Startpage for Swedish National Agency for Higher Education

Please note! The Swedish National Agency for Higher Education was closed down on 31 December 2012. Instead two new agencies have been established: the Swedish Council for Higher Education and the Swedish Higher Education Authority. This website will continue to operate as the new agencies will have links to information it contains.  

Report 2008:37 R

Legal rights of students at independent higher education institutions with degree-awarding powers

The purpose of the report is to determine the legal rights of students at independent education institutions and the possibilities for them to assert these rights in the current legal system.

According to legislation (1993:792) regarding degree-awarding powers, independent higher education providers are entitled to award qualifications regulated by the Government. This means that public administrative functions are assigned to independent legal entities, for example associations or foundations.

According to its mandate, Högskoleverket (Swedish National Agency for Higher Education) is not only responsible for supervising public HEIs but also for supervising independent higher education providers with degree-awarding powers. However, this supervision is limited because most of the legislation, for example, the Administrative Procedures Act, the Higher Education Act and the Higher Education Ordinance are not applicable to independent higher education providers.

One of the conclusions of the Swedish National Agency for Higher Education (Agency) is that students at independent higher education institutions have a legal right to assert their influence over their studies. Further, the Equal Treatment of Students at Universities Act applies (excluding the possibility to appeal against decisions made by independent higher education providers to the Higher Education Appeals Board). Further, the Agency has concluded that the principles of objectivity and equality in chapter 1, section 9 of the Constitution Act are applicable to matters concerning degree-awarding powers.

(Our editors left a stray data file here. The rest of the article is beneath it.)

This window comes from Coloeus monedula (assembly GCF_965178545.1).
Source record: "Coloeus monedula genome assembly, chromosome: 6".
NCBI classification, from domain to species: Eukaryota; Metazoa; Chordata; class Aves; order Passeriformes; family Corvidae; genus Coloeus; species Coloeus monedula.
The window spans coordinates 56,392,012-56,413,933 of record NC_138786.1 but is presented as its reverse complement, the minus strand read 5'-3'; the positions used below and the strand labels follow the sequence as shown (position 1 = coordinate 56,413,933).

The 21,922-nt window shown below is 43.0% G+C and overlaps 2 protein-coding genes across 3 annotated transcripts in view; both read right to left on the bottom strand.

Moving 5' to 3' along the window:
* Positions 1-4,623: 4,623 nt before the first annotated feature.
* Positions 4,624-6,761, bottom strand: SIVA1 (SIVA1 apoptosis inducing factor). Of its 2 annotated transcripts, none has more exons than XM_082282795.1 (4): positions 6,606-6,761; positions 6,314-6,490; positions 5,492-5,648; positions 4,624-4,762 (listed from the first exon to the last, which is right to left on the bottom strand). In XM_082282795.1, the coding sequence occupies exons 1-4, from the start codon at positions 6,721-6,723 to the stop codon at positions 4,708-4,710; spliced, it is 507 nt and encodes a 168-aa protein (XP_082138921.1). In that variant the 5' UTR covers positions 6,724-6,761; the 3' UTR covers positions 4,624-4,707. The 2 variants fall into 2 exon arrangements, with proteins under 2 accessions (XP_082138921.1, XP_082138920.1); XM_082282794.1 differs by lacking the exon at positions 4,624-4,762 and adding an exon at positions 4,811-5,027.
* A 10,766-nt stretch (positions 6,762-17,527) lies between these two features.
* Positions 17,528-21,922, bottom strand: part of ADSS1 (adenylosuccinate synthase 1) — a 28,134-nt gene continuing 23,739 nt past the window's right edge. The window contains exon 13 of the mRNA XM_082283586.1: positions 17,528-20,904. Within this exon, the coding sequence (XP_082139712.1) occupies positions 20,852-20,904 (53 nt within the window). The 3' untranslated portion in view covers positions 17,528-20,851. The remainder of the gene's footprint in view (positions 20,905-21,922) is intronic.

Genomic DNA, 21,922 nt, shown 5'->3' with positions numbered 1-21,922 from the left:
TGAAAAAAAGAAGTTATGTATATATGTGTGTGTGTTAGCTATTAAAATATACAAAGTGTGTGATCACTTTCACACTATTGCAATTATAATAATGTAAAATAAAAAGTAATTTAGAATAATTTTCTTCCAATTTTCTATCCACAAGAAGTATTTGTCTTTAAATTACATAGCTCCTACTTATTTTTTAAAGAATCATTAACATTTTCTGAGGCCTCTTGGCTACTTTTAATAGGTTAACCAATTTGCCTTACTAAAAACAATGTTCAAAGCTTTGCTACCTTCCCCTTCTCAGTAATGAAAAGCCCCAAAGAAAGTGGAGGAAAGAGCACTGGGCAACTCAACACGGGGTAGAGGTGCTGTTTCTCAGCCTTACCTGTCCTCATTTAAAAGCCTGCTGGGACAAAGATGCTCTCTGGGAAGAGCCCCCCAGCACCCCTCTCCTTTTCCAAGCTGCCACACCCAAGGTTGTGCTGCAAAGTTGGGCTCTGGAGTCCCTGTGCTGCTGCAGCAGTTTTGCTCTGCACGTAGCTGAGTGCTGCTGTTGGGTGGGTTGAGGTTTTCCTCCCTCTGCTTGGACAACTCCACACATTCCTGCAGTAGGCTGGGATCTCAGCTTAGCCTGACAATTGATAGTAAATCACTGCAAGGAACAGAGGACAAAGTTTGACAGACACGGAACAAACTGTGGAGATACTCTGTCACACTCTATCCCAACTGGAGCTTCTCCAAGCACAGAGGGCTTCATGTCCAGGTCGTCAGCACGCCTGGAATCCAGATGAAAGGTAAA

The need for supervision has been highlighted by legislators. In the legislation regarding degree-awarding powers a stipulation has been introduced that such powers must be combined with the right of individuals to access information about such matters at independent higher education institutions. The Agency´s overview shows that the principle regarding the right of access to public records is applied at Chalmers University of Technology and JönköpingFoundationUniversity and, to a limited degree, at Stockholm School of Economics. However, no demands regarding supervision have been placed on other independent higher education providers. This means that their students have no guaranteed insight into matters.

The terms for the granting of degree-awarding powers are mainly concerned with tuition fees and the right to student finance. In the majority of cases, tuition is free and students have the right to student finance at independent higher education providers. The exception is students on psychotherapy programmes.
The disciplinary boards at Chalmers University of Technology, JönköpingFoundationUniversity and Stockholm School of Economics have been formed in accordance with the Government´s demands for foundation universities. Otherwise the administrative functions are not regulated.

Some of the independent higher education providers have their own disciplinary boards, appeal boards, student ombudsmen and their own means of strengthening the legal rights of students. There are often possibilities for having decisions reviewed but there are no means of having decisions reviewed impartially, for example by the Higher Education Appeals Board.

In the majority of cases, students must resort to the civil courts if they cannot come to an agreement with the independent higher education provider where they are studying. This does not necessarily mean that students have fewer legal rights but it can be more difficult to commence an action against a HEI rather than appealing to the Higher Education Appeals Board or to the Agency, not least because of the question of cost. In addition, students at independent higher education institutions are usually unaware that they do not have the same legal rights as students at public HEIs.

The conclusion is that students at independent higher education institutions have fewer legal means of asserting their rights via impartial bodies than students at public HEIs. The Agency´s view is that students should have the same legal rights irrespective of the type of institution where they study.

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